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Journal Article

Citation

Dieter KC, Brascamp J, Tadin D, Blake R. Atten. Percept. Psychophys. 2016; 78(7): 1861-1873.

Affiliation

Vanderbilt Vision Research Center and Department of Psychology, Vanderbilt University, Nashville, TN, 37240, USA.

Copyright

(Copyright © 2016, Holtzbrinck Springer Nature Publishing Group)

DOI

10.3758/s13414-016-1143-2

PMID

27230785

Abstract

How does attention interact with incoming sensory information to determine what we perceive? One domain in which this question has received serious consideration is that of bistable perception: a captivating class of phenomena that involves fluctuating visual experience in the face of physically unchanging sensory input. Here, some investigations have yielded support for the idea that attention alone determines what is seen, while others have implicated entirely attention-independent processes in driving alternations during bistable perception. We review the body of literature addressing this divide and conclude that in fact both sides are correct-depending on the form of bistable perception being considered. Converging evidence suggests that visual attention is required for alternations in the type of bistable perception called binocular rivalry, while alternations during other types of bistable perception appear to continue without requiring attention. We discuss some implications of this differential effect of attention for our understanding of the mechanisms underlying bistable perception, and examine how these mechanisms operate during our everyday visual experiences.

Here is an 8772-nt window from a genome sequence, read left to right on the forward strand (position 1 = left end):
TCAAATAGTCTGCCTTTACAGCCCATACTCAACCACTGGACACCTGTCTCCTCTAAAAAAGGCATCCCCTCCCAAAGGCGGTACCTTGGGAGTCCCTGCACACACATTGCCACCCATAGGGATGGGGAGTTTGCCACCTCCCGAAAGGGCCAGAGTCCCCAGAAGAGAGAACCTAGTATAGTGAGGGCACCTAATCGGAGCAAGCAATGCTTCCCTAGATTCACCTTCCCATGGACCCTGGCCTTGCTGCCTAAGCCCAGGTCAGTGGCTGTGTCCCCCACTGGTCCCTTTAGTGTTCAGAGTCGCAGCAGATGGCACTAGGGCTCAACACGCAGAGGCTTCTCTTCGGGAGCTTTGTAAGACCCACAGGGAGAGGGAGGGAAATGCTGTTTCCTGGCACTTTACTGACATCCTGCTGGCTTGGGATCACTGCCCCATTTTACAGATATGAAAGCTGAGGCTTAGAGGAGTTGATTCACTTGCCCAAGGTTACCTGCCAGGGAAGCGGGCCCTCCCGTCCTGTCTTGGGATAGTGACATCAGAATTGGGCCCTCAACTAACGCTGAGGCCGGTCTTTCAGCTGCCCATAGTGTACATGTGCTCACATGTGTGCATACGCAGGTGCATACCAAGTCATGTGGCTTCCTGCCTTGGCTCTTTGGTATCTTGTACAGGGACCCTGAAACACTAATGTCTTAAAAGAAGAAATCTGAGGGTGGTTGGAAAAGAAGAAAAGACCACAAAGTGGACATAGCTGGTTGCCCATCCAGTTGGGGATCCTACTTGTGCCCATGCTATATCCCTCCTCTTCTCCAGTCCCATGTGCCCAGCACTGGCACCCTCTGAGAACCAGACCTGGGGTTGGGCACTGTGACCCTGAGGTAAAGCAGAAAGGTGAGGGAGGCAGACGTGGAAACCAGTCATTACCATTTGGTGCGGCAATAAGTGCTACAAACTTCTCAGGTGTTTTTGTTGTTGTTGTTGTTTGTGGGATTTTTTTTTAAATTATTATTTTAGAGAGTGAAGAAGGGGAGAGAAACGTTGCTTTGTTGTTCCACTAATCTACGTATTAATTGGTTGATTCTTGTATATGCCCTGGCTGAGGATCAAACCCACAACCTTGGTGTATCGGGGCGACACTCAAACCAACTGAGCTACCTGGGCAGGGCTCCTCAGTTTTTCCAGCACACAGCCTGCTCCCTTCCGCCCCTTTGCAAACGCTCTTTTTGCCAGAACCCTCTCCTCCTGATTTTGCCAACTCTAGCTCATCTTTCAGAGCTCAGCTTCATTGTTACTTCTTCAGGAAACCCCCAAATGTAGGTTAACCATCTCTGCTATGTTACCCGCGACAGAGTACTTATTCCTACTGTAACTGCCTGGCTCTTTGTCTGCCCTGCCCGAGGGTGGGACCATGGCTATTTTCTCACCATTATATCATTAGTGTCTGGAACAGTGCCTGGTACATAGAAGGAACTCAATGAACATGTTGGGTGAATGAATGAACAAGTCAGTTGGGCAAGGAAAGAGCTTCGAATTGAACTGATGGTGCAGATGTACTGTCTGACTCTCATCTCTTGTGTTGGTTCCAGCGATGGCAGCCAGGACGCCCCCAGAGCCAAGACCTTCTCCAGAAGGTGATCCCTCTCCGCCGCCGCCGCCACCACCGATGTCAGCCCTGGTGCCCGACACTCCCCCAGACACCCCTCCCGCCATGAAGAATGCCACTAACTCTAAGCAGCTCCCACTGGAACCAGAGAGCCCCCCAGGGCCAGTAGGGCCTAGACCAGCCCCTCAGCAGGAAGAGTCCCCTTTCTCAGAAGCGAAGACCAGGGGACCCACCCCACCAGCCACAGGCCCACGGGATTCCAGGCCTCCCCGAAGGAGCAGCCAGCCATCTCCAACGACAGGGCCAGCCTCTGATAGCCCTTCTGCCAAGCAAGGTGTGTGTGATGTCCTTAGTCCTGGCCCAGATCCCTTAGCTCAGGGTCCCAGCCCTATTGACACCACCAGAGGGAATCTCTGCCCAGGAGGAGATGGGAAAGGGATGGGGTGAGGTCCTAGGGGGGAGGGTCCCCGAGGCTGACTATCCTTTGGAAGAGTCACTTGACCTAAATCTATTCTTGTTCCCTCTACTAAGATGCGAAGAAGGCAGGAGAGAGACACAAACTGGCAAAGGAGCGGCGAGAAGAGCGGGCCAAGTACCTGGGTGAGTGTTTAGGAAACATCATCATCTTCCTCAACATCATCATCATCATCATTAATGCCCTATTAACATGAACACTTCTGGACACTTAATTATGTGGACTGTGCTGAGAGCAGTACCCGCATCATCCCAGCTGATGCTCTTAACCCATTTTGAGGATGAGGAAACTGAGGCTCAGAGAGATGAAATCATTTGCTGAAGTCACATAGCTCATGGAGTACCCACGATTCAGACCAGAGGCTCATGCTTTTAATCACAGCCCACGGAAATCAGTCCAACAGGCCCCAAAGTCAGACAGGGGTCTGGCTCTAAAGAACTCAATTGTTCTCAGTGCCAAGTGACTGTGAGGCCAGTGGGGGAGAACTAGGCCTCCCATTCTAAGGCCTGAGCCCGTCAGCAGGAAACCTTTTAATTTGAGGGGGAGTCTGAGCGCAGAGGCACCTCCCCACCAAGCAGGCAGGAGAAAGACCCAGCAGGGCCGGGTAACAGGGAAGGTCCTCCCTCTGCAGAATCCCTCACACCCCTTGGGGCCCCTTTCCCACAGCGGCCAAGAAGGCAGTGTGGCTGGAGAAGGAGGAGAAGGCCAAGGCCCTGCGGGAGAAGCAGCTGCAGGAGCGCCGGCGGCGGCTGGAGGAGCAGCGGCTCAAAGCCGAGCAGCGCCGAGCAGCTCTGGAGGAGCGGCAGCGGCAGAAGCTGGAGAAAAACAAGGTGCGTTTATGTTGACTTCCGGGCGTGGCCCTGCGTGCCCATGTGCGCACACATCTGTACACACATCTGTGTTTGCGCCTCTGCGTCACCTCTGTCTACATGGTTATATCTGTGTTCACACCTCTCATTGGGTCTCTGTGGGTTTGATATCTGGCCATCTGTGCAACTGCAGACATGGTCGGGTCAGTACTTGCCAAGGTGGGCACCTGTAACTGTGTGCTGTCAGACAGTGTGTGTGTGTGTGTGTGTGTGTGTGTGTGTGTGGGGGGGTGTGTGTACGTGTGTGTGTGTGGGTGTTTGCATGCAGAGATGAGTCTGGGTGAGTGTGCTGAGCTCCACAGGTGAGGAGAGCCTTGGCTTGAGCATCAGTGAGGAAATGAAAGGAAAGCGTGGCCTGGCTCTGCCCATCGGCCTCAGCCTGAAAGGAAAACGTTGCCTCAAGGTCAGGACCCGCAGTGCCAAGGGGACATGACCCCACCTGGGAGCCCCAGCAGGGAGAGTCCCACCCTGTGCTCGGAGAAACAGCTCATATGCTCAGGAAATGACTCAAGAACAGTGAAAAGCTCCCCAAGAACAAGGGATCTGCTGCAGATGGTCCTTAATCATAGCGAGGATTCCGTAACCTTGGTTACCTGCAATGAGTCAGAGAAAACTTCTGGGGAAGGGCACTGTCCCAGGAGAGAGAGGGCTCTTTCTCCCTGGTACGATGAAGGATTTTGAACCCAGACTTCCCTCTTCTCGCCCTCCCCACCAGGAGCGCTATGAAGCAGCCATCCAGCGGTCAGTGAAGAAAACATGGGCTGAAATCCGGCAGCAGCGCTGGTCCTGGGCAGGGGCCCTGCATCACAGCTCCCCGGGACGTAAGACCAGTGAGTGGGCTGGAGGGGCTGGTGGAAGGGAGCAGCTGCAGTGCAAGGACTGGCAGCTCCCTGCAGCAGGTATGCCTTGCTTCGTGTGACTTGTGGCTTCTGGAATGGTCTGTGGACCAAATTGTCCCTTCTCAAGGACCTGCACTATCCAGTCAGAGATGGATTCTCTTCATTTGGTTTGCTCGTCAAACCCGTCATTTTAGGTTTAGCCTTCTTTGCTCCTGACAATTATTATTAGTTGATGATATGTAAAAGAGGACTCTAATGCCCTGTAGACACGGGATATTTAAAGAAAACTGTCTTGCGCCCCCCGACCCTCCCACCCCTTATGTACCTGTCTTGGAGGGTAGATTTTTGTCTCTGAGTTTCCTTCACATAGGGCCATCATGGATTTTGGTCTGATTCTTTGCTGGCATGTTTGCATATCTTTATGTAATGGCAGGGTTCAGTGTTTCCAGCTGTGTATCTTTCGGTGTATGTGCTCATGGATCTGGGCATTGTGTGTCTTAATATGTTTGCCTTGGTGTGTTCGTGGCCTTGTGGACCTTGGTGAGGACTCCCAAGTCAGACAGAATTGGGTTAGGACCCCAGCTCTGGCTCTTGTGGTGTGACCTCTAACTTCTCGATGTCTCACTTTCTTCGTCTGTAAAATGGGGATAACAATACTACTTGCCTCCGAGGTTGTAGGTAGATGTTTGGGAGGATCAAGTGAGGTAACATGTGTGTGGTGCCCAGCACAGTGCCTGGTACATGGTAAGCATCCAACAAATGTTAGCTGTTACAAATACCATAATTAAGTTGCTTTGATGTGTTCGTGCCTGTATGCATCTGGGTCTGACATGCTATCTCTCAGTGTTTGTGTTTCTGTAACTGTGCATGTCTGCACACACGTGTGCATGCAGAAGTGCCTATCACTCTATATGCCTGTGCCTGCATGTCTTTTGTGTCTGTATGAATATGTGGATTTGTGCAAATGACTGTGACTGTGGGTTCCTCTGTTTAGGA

Language: en

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